A comment by former Maine House Speaker Mark Eves two weeks ago in Lewiston has gone viral, with conservative websites blaming him for “white bashing” even though his comment echoed statements made by others, including Maine Republicans.
It is “a classic example of how the alt-right and the fake news media operate,” the Democratic gubernatorial contender said last week in response to the criticism.
A few weeks ago, Eves joined a number of candidates at a forum in Lewiston, where they each talked for a time with small knots of people who asked questions and offered ideas.
In one of those small circles organized by the Maine People’s Alliance, a woman asked Eves what he thought about Maine’s lack of diversity.
Eves responded by calling the state’s whiteness “bad news” and offered the opinion that Maine’s economy is going to be in trouble if it can’t attract a more diverse population because it will badly need young people and immigrants for jobs as its current population continues to decline.
It was just one question among many, answered swiftly and without much depth, because others were ready to toss a new one at Eves.
That response was included in a Sun Journal story about the Aug. 29 event.
Citing the newspaper’s story, Maine First Media — a conservative website —published an account a day later that claimed Eves had told a “group of nearly 100 activists and grassroots supporters that ‘Maine’s whiteness is bad news.’”
Its Aug. 31 online piece then asked why Eves would make such an “anti-white” comment at “a time in our nation when racial rhetoric seems to be at an all-time high, and political violence is being embraced by leftist militant groups.”
It asked, “Does he truly believe that the many hard-working Franco-American families in Maine are ‘bad news’? What about the Irish-American? Or the Italian-American?”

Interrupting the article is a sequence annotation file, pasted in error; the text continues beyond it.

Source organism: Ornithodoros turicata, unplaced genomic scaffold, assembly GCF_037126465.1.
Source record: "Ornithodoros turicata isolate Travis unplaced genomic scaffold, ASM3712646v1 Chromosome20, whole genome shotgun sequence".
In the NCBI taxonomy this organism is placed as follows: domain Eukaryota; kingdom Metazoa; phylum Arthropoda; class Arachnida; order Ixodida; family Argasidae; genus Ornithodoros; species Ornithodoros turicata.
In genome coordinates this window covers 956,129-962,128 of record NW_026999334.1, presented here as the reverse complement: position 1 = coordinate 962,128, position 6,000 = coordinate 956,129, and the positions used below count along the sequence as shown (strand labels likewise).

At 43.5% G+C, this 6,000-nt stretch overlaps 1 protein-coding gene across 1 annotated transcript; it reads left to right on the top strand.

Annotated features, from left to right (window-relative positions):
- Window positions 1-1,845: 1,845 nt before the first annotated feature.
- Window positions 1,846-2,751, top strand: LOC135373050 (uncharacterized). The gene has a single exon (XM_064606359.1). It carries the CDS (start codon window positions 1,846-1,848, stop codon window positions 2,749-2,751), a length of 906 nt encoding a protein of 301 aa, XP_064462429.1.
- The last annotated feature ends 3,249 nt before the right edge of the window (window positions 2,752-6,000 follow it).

From there, the story of Eves’ supposed hatred for white people — he is white — exploded across a wide range of conservative-oriented websites, news sites and blogs, including Breitbart and The Daily Caller.
Fox News’ conservative commentator Tucker Carlson sought an interview with Eves to “discuss his goals and hopes for the people of Maine moving forward,” according to an email from the senior booker for his “Tucker Carlson Tonight” show. Eves declined.
The National Sentinel said that “if you needed any more evidence that the Democratic Party has been hijacked by racialists who believe the road to political success lies in white-bashing,” Eves’ words are proof.
Talking about Eves’ remark recently on Portland radio station WGAN, Rep. Ellie Espling, R-New Gloucester, said she is “tired of the white-bashing.”
Demi Kouzounas, the leader of the Maine Republican Party, said the comment by Eves “is yet another revelation that Maine Democrats are sadly more focused on the color of people’s skin than the content of their character.”
“Maine people are looking for answers on issues such as jobs, taxes, the state budget, energy costs and welfare reform, and Mark Eves is instead focusing on the color of our resident’s skin and identity politics,” Kouzounas said.
Contacted last week, Eves returned fire at his critics. “These guys try to bully candidates off the field,” he said, before insisting he won’t back down in the face of their attacks. “We can’t let ourselves be scared off the playing field by tactics like this.”
Despite the wrath of conservative commentators and the state GOP’s leader, Eves’ point is not much different than the one made by everyone from LePage to demographers who have studied the issue.
Maine’s widespread whiteness is a symptom of a problem that officials have long identified as perhaps the biggest the state faces: its aging workforce.
Maine’s mostly white population is getting older. And its children — again mostly white — are often leaving the state for education, jobs or both, not staying to raise families. Unless that trend reverses, Maine will need to attract people from out of state to fill job openings. Because the rest of the nation is — and continues to get — more diverse, the result will naturally create more diversity in Maine, experts say.